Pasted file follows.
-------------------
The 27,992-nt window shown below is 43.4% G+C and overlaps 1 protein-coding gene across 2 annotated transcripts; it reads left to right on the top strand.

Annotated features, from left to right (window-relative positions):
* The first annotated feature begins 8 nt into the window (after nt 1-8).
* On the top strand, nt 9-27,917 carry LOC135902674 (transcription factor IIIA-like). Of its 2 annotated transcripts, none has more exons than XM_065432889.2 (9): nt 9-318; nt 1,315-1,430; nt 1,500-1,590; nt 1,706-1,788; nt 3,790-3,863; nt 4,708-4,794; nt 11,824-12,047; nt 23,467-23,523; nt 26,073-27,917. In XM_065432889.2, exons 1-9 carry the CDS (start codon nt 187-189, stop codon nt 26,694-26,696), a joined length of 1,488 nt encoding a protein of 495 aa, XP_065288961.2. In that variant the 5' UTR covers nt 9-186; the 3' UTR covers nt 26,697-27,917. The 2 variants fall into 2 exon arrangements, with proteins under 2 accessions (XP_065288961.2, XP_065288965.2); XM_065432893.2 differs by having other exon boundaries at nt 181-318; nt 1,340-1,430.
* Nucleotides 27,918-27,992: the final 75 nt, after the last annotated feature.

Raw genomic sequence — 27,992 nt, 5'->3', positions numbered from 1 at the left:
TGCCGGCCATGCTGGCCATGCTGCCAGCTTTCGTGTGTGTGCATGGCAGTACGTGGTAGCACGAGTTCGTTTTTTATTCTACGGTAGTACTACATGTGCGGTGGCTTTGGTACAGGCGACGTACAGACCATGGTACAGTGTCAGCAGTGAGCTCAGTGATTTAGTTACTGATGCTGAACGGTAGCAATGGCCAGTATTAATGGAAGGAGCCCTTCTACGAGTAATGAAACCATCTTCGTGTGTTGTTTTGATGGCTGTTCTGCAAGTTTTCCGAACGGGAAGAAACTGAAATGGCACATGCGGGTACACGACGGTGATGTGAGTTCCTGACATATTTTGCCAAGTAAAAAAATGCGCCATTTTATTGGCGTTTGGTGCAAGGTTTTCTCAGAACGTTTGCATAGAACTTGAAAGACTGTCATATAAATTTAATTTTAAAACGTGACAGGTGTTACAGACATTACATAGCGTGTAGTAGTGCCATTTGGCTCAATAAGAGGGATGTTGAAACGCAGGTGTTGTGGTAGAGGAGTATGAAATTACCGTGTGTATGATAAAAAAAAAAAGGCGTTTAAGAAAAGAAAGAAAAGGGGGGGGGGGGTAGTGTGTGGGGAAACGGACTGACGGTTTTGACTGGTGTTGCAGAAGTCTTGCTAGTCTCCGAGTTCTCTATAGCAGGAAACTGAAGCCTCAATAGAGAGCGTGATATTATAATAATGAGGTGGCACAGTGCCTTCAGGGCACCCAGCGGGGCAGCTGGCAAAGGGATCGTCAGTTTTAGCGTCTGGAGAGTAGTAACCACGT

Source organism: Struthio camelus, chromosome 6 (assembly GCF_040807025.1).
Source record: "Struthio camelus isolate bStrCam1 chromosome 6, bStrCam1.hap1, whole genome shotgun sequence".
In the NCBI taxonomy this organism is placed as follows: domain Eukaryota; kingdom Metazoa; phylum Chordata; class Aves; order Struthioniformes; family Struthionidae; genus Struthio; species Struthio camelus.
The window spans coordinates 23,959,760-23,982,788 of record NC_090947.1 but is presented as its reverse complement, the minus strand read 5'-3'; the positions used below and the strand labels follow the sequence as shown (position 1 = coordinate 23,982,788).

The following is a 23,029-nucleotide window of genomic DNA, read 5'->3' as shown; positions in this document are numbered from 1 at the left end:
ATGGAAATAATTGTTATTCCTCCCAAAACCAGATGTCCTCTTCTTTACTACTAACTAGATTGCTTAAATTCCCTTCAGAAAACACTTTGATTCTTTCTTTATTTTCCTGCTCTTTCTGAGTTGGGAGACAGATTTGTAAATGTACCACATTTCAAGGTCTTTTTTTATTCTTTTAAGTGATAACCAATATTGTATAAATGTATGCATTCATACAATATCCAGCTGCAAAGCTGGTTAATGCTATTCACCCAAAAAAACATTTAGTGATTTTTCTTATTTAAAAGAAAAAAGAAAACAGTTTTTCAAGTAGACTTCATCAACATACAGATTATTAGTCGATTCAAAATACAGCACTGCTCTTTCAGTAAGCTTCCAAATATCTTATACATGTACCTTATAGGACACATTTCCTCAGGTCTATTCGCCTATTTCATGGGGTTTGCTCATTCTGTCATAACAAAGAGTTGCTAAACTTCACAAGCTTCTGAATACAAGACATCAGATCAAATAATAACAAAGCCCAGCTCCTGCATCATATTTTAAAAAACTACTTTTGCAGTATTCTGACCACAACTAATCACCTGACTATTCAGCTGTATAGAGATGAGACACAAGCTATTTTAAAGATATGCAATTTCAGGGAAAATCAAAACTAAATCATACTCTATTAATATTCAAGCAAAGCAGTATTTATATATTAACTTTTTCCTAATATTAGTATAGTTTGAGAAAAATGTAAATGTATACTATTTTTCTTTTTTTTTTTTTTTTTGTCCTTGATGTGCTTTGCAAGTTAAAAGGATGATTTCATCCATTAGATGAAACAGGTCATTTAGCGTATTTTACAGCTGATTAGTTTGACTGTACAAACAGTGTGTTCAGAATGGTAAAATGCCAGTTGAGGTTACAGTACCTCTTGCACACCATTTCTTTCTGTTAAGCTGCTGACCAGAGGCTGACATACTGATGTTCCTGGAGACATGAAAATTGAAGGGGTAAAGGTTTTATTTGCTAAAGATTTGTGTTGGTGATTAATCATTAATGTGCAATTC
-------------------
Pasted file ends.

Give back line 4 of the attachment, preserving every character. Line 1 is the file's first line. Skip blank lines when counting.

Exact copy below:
* On the top strand, nt 9-27,917 carry LOC135902674 (transcription factor IIIA-like). Of its 2 annotated transcripts, none has more exons than XM_065432889.2 (9): nt 9-318; nt 1,315-1,430; nt 1,500-1,590; nt 1,706-1,788; nt 3,790-3,863; nt 4,708-4,794; nt 11,824-12,047; nt 23,467-23,523; nt 26,073-27,917. In XM_065432889.2, exons 1-9 carry the CDS (start codon nt 187-189, stop codon nt 26,694-26,696), a joined length of 1,488 nt encoding a protein of 495 aa, XP_065288961.2. In that variant the 5' UTR covers nt 9-186; the 3' UTR covers nt 26,697-27,917. The 2 variants fall into 2 exon arrangements, with proteins under 2 accessions (XP_065288961.2, XP_065288965.2); XM_065432893.2 differs by having other exon boundaries at nt 181-318; nt 1,340-1,430.